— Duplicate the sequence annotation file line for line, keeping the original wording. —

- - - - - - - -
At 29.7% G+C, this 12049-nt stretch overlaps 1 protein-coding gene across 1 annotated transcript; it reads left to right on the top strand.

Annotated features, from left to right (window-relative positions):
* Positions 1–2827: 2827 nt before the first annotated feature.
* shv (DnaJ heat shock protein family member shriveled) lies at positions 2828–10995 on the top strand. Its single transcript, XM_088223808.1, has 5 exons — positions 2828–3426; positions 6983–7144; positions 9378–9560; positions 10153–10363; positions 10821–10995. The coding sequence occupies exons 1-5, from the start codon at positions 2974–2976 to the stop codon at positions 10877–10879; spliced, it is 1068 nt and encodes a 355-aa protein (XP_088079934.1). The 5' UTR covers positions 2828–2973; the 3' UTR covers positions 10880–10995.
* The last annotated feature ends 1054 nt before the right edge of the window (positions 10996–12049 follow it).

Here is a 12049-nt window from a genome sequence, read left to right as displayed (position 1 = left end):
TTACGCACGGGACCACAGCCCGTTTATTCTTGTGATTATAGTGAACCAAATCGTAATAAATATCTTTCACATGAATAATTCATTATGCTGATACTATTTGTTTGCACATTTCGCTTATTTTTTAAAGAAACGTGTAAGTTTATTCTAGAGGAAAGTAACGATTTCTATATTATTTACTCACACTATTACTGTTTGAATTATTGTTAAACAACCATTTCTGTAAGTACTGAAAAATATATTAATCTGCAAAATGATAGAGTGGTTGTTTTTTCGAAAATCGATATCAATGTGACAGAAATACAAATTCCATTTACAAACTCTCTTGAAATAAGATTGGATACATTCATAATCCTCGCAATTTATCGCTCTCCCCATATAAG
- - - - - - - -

At 29.7% G+C, this 12049-nt stretch overlaps 1 protein-coding gene across 1 annotated transcript; it reads left to right on the top strand.

Annotated features, from left to right (window-relative positions):
* Positions 1–2827: 2827 nt before the first annotated feature.
* shv (DnaJ heat shock protein family member shriveled) lies at positions 2828–10995 on the top strand. Its single transcript, XM_088223808.1, has 5 exons — positions 2828–3426; positions 6983–7144; positions 9378–9560; positions 10153–10363; positions 10821–10995. The coding sequence occupies exons 1-5, from the start codon at positions 2974–2976 to the stop codon at positions 10877–10879; spliced, it is 1068 nt and encodes a 355-aa protein (XP_088079934.1). The 5' UTR covers positions 2828–2973; the 3' UTR covers positions 10880–10995.
* The last annotated feature ends 1054 nt before the right edge of the window (positions 10996–12049 follow it).

Here is a 12049-nt window from a genome sequence, read left to right as displayed (position 1 = left end):
TTACGCACGGGACCACAGCCCGTTTATTCTTGTGATTATAGTGAACCAAATCGTAATAAATATCTTTCACATGAATAATTCATTATGCTGATACTATTTGTTTGCACATTTCGCTTATTTTTTAAAGAAACGTGTAAGTTTATTCTAGAGGAAAGTAACGATTTCTATATTATTTACTCACACTATTACTGTTTGAATTATTGTTAAACAACCATTTCTGTAAGTACTGAAAAATATATTAATCTGCAAAATGATAGAGTGGTTGTTTTTTCGAAAATCGATATCAATGTGACAGAAATACAAATTCCATTTACAAACTCTCTTGAAATAAGATTGGATACATTCATAATCCTCGCAATTTATCGCTCTCCCCATATAAG